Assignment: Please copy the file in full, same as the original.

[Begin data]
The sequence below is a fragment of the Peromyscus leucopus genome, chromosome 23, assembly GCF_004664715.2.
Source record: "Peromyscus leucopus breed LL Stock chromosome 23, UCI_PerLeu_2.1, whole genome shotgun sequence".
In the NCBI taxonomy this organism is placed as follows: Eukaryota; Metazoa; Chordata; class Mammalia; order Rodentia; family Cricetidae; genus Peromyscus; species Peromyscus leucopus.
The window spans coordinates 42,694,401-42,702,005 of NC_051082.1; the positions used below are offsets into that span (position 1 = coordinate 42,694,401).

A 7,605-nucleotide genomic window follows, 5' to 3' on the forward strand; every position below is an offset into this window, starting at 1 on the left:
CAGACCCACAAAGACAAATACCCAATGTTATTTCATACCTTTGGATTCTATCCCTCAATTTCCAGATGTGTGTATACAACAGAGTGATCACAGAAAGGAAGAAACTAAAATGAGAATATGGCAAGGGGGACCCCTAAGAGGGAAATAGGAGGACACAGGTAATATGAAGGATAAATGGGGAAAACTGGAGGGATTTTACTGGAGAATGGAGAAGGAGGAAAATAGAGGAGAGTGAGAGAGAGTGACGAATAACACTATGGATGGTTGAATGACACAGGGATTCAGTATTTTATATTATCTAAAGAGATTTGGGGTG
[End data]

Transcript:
The sequence below is a fragment of the Peromyscus leucopus genome, chromosome 23, assembly GCF_004664715.2.
Source record: "Peromyscus leucopus breed LL Stock chromosome 23, UCI_PerLeu_2.1, whole genome shotgun sequence".
In the NCBI taxonomy this organism is placed as follows: Eukaryota; Metazoa; Chordata; class Mammalia; order Rodentia; family Cricetidae; genus Peromyscus; species Peromyscus leucopus.
The window spans coordinates 42,694,401-42,702,005 of NC_051082.1; the positions used below are offsets into that span (position 1 = coordinate 42,694,401).

A 7,605-nucleotide genomic window follows, 5' to 3' on the forward strand; every position below is an offset into this window, starting at 1 on the left:
CAGACCCACAAAGACAAATACCCAATGTTATTTCATACCTTTGGATTCTATCCCTCAATTTCCAGATGTGTGTATACAACAGAGTGATCACAGAAAGGAAGAAACTAAAATGAGAATATGGCAAGGGGGACCCCTAAGAGGGAAATAGGAGGACACAGGTAATATGAAGGATAAATGGGGAAAACTGGAGGGATTTTACTGGAGAATGGAGAAGGAGGAAAATAGAGGAGAGTGAGAGAGAGTGACGAATAACACTATGGATGGTTGAATGACACAGGGATTCAGTATTTTATATTATCTAAAGAGATTTGGGGTG